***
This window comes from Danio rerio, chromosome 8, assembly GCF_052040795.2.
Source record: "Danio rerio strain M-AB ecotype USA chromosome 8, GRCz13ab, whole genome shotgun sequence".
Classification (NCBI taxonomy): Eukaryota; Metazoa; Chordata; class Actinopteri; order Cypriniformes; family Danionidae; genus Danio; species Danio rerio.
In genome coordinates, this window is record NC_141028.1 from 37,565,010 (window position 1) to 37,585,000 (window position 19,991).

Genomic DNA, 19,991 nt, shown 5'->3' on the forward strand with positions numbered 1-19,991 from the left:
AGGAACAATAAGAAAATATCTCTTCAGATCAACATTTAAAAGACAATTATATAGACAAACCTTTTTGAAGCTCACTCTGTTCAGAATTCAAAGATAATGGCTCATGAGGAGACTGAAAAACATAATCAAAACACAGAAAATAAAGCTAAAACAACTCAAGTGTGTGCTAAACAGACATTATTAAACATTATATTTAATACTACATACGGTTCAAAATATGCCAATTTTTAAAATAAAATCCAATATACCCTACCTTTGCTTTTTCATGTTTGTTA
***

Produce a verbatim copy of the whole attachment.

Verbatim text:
This window comes from Danio rerio, chromosome 8, assembly GCF_052040795.2.
Source record: "Danio rerio strain M-AB ecotype USA chromosome 8, GRCz13ab, whole genome shotgun sequence".
Classification (NCBI taxonomy): Eukaryota; Metazoa; Chordata; class Actinopteri; order Cypriniformes; family Danionidae; genus Danio; species Danio rerio.
In genome coordinates, this window is record NC_141028.1 from 37,565,010 (window position 1) to 37,585,000 (window position 19,991).

Genomic DNA, 19,991 nt, shown 5'->3' on the forward strand with positions numbered 1-19,991 from the left:
AGGAACAATAAGAAAATATCTCTTCAGATCAACATTTAAAAGACAATTATATAGACAAACCTTTTTGAAGCTCACTCTGTTCAGAATTCAAAGATAATGGCTCATGAGGAGACTGAAAAACATAATCAAAACACAGAAAATAAAGCTAAAACAACTCAAGTGTGTGCTAAACAGACATTATTAAACATTATATTTAATACTACATACGGTTCAAAATATGCCAATTTTTAAAATAAAATCCAATATACCCTACCTTTGCTTTTTCATGTTTGTTA